Feb 7, 2005
    Eastern NC USA
    Well, let me clarify. Dave Matthews was EVERYWHERE. He was on talk shows on TV, every radio station, and even a guest on lots of other artists' albums. You literally couldn't get away from him if you tried. Then.... poof. He's gone from radio, TV, and other artists' work. The only way to find him is to seek him out. He was literally part of pop culture. He was Seinfeld. Now he's vanished from that.
  15. I see what you're saying about DMB disappearing. (And, truth be told, I'm not complaining about it lol)

    But that seems to have happened to every 90s act, didn't it? I remember when Tori Amos or Nine Inch Nails were big and now they're invisible, even though they're still around.

    As with Rush, or Grateful Dead, or Kiss, DMB still has a core fanbase who follow them around, I'd imagine.
    Mike Whitfield likes this.
  16. bearhart74

    bearhart74 Supporting Member

    Feb 26, 2009
    Billy Idol
    two fingers likes this.
  17. jnuts1


    Nov 13, 2007
    DMB is still pretty huge. they just had like 2 radio hits 2 years ago. I just looked it up as I was typing and their 2018 album went #1 on billboard 200 and sold more albums in a week than any rock album in 4 years.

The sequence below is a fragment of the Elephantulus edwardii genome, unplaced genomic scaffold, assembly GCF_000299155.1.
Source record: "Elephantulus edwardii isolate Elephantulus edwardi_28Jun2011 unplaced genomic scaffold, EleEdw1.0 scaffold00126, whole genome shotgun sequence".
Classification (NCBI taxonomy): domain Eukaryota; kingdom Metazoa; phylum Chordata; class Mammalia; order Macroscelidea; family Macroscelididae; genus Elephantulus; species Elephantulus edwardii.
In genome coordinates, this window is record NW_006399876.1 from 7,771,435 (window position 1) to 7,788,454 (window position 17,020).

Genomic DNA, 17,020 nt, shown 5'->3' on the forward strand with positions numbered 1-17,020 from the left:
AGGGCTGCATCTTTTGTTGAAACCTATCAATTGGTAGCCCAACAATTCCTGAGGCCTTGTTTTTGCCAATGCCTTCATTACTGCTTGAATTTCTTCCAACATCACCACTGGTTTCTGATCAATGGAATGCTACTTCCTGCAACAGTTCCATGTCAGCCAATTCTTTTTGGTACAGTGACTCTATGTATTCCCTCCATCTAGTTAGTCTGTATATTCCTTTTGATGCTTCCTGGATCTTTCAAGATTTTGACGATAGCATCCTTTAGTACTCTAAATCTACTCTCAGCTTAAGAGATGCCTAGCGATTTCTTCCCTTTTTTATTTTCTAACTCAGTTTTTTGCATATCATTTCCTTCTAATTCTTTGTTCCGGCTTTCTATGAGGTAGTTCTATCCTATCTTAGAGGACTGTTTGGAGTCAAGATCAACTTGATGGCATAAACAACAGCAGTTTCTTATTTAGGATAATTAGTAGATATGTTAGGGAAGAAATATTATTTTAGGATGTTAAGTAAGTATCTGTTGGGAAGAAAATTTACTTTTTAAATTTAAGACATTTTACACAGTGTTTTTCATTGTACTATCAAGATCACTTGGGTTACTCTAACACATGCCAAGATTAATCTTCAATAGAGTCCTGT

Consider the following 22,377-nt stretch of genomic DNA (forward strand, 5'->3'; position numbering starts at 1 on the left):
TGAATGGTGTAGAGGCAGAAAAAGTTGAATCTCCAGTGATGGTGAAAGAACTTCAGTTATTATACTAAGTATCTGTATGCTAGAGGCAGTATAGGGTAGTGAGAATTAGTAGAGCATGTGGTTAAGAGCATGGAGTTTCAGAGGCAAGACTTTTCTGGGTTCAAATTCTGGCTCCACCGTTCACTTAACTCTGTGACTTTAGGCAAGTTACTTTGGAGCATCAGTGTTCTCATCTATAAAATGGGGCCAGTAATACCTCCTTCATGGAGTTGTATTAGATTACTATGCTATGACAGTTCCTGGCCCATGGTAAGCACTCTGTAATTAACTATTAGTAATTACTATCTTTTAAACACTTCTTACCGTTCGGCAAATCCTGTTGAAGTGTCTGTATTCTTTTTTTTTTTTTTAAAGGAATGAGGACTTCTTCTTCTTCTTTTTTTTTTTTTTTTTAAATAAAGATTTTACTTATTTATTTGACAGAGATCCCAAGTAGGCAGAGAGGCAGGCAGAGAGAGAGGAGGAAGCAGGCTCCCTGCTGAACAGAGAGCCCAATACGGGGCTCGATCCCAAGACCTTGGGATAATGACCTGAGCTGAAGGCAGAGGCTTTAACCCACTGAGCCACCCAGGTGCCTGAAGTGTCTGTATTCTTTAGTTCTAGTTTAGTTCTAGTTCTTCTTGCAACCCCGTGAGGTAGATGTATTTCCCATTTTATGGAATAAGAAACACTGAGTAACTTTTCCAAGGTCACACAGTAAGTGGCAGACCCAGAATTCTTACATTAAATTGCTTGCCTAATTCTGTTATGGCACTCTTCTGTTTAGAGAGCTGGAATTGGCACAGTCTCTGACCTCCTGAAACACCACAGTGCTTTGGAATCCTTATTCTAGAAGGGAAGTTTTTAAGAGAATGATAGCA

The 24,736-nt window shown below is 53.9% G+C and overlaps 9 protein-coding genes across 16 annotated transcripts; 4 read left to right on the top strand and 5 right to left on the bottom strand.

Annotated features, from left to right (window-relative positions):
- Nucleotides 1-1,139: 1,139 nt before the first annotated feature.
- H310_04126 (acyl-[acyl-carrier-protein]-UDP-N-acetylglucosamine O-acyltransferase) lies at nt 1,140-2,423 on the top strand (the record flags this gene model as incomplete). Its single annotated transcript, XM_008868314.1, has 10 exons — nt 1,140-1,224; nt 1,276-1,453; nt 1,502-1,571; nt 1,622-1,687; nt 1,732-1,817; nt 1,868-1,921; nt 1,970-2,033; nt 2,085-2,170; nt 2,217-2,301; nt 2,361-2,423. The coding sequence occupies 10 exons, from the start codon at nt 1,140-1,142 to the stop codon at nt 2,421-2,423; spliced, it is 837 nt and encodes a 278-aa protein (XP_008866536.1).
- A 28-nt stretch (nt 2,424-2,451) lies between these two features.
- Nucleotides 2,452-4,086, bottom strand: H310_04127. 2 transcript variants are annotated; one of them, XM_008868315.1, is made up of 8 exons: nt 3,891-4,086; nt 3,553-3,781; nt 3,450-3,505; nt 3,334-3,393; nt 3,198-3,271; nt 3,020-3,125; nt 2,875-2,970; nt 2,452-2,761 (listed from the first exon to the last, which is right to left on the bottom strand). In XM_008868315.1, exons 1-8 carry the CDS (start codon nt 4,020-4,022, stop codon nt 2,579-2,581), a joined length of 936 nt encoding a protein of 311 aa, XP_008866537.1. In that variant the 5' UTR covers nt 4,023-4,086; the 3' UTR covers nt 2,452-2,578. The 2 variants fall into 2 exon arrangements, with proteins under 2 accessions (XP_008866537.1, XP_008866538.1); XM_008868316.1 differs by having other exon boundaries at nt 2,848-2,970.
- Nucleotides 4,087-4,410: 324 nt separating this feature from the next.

BUT and a BIG BUT I would not have known that if my wife didn't buy that album...….
  18. jnuts1


    Nov 13, 2007
    the black keys
    Jack white
    jack black

    The real question is who ever stays relevant/hip their entire career? there is literally no celebrity or band that is always the newest hot thing.
  19. bikeplate

    bikeplate Supporting Member

    Jun 7, 2001
    Upstate NY
    murphy, JoshS, Nevada Pete and 2 others like this.
  20. One hit wonders have been viable for most of the history of the record industry, certainly long before the 90's.
    The Greatest Songs by '60s One-Hit Wonders
    What killed it as a business model was streaming and the transition to touring and mechandise as the primary income rather than sales. Not many people are going to go see a tour for a one hit wonder.

    Funnily enough, so has seinfeld. :cool:
    JRA likes this.